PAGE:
Follow Up Sanitation
The next thing you need to do is to add an RV toilet treatment solution to the tank. These biodegradable products will deodorize it and take care of any waste still present. You’ll find both formaldehyde-containing and formaldehyde-free options. Some people find the smell of this chemical disagreeable. If in doubt, choose one that doesn’t contain it.
You’ll find liquid products along with pods that you can drop into the toilet to deodorize it in between trips to the dumping station.
Make sure to leave some water along with the solution in your black water tank to allow it to continue to sanitize it until your next trip. It will also break down the solid waste and make it easier to clean out the tank.
Some RV parks offer full hookups. They will include the basics, such as water and electricity. They will also provide a permanent sewer connection so that you needn’t go to a dumping station frequently. In essence, your camper is now your home with the necessary conveniences.
Depending on your setup, you might want to ditch the sewer hose that came with your rig and get something more durable to handle long-term use. Make sure to get one with an elbow or flexible connector for easier use and less spillage.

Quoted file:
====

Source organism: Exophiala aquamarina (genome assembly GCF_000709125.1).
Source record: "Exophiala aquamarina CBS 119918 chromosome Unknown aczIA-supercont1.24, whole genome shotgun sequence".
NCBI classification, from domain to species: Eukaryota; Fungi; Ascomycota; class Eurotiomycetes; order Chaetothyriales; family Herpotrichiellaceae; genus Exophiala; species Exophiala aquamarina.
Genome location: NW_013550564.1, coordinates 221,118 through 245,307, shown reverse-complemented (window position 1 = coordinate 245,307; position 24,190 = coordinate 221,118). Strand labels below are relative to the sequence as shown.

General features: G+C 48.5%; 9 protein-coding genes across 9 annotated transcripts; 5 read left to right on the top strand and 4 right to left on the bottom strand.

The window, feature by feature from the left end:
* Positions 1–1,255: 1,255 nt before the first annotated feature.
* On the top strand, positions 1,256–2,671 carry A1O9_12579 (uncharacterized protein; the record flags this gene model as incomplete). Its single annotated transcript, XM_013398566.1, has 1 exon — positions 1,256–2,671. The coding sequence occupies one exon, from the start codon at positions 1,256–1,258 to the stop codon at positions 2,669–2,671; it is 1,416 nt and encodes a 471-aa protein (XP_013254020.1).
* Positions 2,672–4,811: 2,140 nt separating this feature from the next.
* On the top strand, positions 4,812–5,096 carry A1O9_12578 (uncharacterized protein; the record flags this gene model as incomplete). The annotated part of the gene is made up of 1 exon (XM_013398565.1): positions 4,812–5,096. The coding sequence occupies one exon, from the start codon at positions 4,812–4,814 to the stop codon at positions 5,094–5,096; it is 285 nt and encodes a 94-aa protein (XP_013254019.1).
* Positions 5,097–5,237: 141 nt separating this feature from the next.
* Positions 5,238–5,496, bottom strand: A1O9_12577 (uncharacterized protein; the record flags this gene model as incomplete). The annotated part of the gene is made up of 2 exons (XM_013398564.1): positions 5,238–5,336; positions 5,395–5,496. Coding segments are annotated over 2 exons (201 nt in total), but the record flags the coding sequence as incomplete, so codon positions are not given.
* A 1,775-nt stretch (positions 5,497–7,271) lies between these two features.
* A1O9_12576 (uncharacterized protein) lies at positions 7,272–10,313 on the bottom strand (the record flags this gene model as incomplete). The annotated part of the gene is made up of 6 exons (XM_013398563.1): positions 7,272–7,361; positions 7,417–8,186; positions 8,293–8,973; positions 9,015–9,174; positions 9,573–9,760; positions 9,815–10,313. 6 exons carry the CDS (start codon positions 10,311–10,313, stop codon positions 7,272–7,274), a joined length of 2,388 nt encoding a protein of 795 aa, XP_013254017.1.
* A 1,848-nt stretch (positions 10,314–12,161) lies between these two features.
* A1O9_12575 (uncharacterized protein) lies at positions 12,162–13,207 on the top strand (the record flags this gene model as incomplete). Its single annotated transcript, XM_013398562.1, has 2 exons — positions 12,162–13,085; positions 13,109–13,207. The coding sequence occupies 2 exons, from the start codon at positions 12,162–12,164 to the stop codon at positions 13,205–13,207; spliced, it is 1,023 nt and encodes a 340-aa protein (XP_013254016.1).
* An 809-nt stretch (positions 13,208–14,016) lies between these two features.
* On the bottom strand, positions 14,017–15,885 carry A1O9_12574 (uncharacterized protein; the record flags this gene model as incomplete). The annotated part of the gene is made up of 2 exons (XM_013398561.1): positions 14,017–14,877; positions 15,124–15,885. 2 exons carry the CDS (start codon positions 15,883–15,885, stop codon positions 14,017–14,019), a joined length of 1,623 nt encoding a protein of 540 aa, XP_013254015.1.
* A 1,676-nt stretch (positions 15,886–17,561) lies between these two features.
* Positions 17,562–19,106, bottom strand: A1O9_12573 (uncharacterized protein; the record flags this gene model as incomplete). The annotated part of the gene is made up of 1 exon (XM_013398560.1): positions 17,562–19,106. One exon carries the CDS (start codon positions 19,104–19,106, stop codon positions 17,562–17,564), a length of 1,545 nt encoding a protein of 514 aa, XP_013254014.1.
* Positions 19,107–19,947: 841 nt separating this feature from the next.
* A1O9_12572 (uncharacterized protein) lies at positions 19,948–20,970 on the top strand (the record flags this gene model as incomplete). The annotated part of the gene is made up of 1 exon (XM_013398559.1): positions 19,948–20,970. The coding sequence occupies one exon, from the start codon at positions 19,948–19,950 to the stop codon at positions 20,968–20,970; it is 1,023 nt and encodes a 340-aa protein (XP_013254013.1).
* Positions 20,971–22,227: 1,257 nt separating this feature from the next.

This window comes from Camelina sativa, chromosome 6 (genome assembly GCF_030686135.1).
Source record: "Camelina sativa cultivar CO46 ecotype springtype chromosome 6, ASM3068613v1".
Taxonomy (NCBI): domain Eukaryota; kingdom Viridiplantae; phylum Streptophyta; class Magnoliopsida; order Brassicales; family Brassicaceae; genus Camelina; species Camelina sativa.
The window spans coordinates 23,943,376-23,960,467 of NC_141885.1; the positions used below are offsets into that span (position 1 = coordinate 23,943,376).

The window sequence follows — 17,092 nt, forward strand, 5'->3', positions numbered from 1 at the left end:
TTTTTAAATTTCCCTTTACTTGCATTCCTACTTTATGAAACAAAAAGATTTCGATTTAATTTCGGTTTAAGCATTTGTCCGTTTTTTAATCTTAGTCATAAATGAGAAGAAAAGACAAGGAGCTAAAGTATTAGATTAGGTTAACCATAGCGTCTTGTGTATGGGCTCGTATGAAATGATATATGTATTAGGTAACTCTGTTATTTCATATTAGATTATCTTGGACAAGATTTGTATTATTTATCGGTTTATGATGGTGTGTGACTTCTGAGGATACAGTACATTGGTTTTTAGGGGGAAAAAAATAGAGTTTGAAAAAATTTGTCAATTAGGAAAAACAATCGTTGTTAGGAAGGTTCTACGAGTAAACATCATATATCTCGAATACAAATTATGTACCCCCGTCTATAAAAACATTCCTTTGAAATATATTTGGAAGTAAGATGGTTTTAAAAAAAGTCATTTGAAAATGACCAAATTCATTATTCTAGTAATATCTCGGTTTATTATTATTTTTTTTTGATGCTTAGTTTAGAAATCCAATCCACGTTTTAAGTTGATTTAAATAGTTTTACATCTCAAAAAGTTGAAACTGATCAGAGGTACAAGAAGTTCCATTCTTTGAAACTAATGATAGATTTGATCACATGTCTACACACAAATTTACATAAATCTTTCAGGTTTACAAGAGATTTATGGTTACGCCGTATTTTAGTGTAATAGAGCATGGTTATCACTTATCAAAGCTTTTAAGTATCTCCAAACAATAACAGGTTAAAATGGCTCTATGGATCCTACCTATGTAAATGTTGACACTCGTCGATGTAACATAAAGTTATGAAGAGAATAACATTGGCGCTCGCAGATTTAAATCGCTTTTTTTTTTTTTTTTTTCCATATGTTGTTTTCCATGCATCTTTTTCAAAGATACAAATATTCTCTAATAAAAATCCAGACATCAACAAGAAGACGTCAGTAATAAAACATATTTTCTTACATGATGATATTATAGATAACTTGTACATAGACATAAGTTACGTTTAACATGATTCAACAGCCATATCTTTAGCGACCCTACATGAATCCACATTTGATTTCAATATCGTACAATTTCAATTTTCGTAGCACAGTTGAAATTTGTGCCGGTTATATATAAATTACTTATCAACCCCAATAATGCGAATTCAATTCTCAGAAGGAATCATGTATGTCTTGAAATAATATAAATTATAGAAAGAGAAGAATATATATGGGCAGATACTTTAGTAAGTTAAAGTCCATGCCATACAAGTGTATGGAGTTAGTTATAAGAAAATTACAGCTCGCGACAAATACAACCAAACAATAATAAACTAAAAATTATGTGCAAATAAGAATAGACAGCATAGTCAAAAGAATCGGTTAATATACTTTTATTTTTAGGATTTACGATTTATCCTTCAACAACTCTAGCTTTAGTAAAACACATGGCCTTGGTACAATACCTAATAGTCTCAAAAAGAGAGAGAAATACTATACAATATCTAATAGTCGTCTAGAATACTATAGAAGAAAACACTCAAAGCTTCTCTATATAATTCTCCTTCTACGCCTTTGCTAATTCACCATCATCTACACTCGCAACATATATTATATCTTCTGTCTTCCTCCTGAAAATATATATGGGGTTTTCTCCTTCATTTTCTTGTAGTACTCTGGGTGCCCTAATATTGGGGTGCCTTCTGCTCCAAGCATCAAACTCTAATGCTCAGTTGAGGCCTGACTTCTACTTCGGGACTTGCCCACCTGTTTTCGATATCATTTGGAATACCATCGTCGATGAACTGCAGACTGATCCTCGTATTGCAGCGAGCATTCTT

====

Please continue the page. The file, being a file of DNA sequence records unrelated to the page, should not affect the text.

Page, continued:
The process is essentially the same as the one described above. The difference is that you’re hooking it up once and letting nature take its course.
Tips for Keeping Everything Clean and Running
An old RV trick will help scrub the inside of your toilet, hands-free. It’s a quick way to wipe off the sensors in your tanks if debris has covered them. When you add the water to your black water tank, also throw in some ice in the commode with the flush valve open to drain. As you drive home, the cubes moving in the tank will take care of the rest. No fuss. No worry.
Hopefully, it’s common sense, but make sure that the hose you use to rinse your the sewer one is strictly for that purpose alone. Do not let it come into contact with potable water. And certainly, don’t use it to fill your fresh water tank. You may find it helpful to get a woven garden hose instead of vinyl one to make storage easier. After all, space is a premium in an RV.
Also, only use toilet paper specific for RV use. These products are biodegradable and will break down faster than regular tissue. They’ll resist clogging and make the dumping process quicker and easier. They will cost a bit more, but the convenience is well worth the price.
The process of how to hook up a sewer on a travel trailer is straightforward. However, first timers might want to try a dry run before the real thing. Mishaps with this task are something you want to avoid at all costs.
RVing allows you to enjoy the outdoors with the convenience of a comfy place to stay. There’s a good reason why nearly 4 million Americans take to the road in their rig. After all, spending quality quiet time with loved ones is the best vacation anyone could want.